Tina K. Russell

April 28, 2009

Gavin Newsom and the hedgehog vote

Filed under: Uncategorized — Tags: , , , , , , — Tina Russell @ 9:32 pm

When I heard that San Francisco mayor Gavin Newsom was running for governor of California, I was very happy. You see, when the Walk of Game exhibit at the Sony Metreon in San Francisco opened in 2005, with Sonic The Hedgehog among its first inductees, Mayor Newsom spent some time hobnobbing with videogame heroes. (Presumably, he was courting the gamer demographic, which we could call “the question-mark bloc.”) Here is the defining picture of that event, and what I always think of when I hear the name “Gavin Newsom”:

newsom_and_sonic

That’s right. Mayor Newsom has his arm around a celebrating Sonic The Hedgehog. You have no idea how happy this photo made me: a politician, one with influence, is angling to be seen living it up with my favorite blue hero. (No doubt Fox News must have thought this made California look weak in the face of videogame threats.)

What amused me the most is to imagine a publicist fretting away at Newsom’s office that morning, pacing frantically and telling Newsom, “you know what you need? We need you to be seen putting your arm around… a blue hedgehog!” (You know, because you have to court the blue hedgehog demographic. You need to show that you care about animal and spectral diversity.) The truth is that it felt like he was doing it for me, for gamers everywhere, telling us that he gets the importance of videogames and modern technology, gets why I would like such a silly and idealistic hero. Maybe he does, maybe he doesn’t, but he made me happy that day.

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December 18, 2008

Looking back on Proposition 8

Filed under: Uncategorized — Tags: , , , , , , , , , , — Tina Russell @ 2:56 pm

Letters – When Your Beliefs and My Civil Rights Collide – NYTimes.com
To the Editor:

The deep repugnance and aversion to homosexuality held by the black church-going community revealed in the passing of Proposition 8 in California are not a wedge in the progressive agenda. They are simply a very common human failing. It is human to scapegoat.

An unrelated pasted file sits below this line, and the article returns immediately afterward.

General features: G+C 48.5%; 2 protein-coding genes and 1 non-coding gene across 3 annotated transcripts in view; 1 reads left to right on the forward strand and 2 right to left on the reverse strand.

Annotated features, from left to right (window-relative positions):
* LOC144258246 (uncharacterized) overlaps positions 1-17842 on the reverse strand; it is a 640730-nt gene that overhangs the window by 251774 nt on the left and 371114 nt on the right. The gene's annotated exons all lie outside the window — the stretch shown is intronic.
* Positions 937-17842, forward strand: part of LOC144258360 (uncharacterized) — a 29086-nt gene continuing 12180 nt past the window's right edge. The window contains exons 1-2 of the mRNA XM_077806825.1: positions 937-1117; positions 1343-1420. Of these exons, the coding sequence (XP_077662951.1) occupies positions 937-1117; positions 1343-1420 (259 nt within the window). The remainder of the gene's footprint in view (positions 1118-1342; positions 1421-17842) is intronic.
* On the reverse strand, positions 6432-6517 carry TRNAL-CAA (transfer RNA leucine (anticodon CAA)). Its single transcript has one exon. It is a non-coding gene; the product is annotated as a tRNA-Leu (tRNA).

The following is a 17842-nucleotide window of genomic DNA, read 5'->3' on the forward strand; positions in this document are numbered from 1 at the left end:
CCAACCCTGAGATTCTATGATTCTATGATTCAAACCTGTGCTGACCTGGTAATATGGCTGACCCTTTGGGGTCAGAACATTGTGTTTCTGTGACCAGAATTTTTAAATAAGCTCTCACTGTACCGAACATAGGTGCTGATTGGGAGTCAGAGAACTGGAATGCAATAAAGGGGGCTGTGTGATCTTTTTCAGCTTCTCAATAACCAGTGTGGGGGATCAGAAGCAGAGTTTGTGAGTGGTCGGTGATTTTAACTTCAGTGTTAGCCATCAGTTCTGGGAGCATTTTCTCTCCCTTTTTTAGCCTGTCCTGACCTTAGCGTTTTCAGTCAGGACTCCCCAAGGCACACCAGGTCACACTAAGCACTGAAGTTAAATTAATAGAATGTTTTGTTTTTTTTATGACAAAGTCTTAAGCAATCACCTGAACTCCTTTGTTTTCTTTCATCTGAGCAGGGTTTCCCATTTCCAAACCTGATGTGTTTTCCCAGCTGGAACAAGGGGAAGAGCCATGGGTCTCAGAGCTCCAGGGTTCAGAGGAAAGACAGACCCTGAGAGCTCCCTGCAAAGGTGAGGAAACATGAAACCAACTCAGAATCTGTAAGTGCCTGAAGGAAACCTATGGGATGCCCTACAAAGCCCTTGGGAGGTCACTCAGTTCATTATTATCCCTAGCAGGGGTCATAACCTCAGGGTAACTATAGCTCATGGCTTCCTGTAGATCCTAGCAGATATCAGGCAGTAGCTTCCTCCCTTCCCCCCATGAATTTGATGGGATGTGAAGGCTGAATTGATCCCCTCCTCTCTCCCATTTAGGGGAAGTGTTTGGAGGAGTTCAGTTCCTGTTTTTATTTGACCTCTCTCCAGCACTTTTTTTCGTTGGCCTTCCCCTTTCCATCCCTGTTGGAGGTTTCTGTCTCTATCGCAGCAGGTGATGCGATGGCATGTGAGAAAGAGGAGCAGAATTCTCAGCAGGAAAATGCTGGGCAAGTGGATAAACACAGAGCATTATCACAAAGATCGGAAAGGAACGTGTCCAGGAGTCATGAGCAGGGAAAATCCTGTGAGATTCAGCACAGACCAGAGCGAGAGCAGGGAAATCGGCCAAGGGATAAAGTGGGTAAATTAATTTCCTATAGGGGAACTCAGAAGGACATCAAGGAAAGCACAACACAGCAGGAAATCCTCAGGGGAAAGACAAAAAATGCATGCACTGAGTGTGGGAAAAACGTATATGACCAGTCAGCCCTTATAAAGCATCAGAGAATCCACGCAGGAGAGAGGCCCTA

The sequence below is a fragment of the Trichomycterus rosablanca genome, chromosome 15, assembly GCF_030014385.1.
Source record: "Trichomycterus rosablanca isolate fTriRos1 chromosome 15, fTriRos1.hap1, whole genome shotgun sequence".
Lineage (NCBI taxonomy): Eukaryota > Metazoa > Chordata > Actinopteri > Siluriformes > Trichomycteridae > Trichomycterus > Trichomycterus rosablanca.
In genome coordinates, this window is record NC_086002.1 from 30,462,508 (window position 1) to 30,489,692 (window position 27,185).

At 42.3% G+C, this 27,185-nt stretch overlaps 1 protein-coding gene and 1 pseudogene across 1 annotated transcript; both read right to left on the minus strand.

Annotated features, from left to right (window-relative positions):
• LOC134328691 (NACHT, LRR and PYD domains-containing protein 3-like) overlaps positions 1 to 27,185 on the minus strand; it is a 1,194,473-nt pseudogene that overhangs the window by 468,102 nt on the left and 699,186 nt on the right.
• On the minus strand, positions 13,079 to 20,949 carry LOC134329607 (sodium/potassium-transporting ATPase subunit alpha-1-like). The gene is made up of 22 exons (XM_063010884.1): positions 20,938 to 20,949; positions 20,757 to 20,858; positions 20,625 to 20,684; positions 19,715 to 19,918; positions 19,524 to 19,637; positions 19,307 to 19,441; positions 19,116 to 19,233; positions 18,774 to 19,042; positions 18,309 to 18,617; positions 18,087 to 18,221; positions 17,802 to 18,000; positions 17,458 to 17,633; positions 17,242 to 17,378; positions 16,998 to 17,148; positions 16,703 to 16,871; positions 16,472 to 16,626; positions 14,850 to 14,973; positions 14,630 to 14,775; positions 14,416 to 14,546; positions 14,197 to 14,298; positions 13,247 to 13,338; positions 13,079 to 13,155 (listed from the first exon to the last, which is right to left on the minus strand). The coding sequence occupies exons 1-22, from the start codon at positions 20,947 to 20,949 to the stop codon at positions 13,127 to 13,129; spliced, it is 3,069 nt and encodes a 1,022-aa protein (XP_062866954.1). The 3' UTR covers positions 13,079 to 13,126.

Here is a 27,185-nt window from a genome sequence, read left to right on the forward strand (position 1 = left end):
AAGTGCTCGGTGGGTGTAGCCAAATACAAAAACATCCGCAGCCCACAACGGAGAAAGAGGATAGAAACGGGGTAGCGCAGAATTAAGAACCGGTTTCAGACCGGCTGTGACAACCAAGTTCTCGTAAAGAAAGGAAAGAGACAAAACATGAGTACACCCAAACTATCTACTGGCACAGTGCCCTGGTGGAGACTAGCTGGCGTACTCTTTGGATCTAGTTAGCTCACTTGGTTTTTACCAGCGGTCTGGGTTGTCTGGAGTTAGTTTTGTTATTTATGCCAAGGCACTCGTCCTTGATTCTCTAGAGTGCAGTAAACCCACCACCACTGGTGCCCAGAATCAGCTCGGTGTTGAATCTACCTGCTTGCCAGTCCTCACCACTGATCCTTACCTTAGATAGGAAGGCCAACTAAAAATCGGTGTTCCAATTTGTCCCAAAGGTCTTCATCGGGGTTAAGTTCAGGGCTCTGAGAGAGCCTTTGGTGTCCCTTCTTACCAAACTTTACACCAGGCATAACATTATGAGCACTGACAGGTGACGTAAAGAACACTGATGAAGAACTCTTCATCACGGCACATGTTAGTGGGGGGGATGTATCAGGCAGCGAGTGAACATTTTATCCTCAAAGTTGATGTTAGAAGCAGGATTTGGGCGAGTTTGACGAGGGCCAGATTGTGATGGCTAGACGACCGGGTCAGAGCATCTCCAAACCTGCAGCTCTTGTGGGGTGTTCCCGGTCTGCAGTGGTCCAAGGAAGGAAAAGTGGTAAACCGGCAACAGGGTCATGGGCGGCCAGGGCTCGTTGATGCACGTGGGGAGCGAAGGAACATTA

This is an opportunity to make the tent even bigger, if it is construed as an opportunity to examine prejudice from the other side.

Progressives should invite the black church community to engage in the dialogue. The result would allow all those in the tent to feel and work better with each other. The tent would become an even better tent.

It would even make it easier to reach out to those still outside the tent. Name-calling means we have learned nothing.

Catherine Barinas
New York, Dec. 7, 2008

It’s sad the way the media consistently frames the post-Prop. 8 debate as “gays vs. blacks” (props to Stephen Colbert for excellently lampooning this). The truth, beyond the fact that the Obama surged actually hurt, rather than helped, Proposition 8, is that there is a deep well of social conservatism in older black and Hispanic communities. The problem that poses to gay rights is not insurmountable, and it’s important; just imagine you were gay, as well as black or Hispanic, and you were in the closet, or your were afraid to discuss your significant other, or people assumed you didn’t exist because you aren’t white. How would you feel?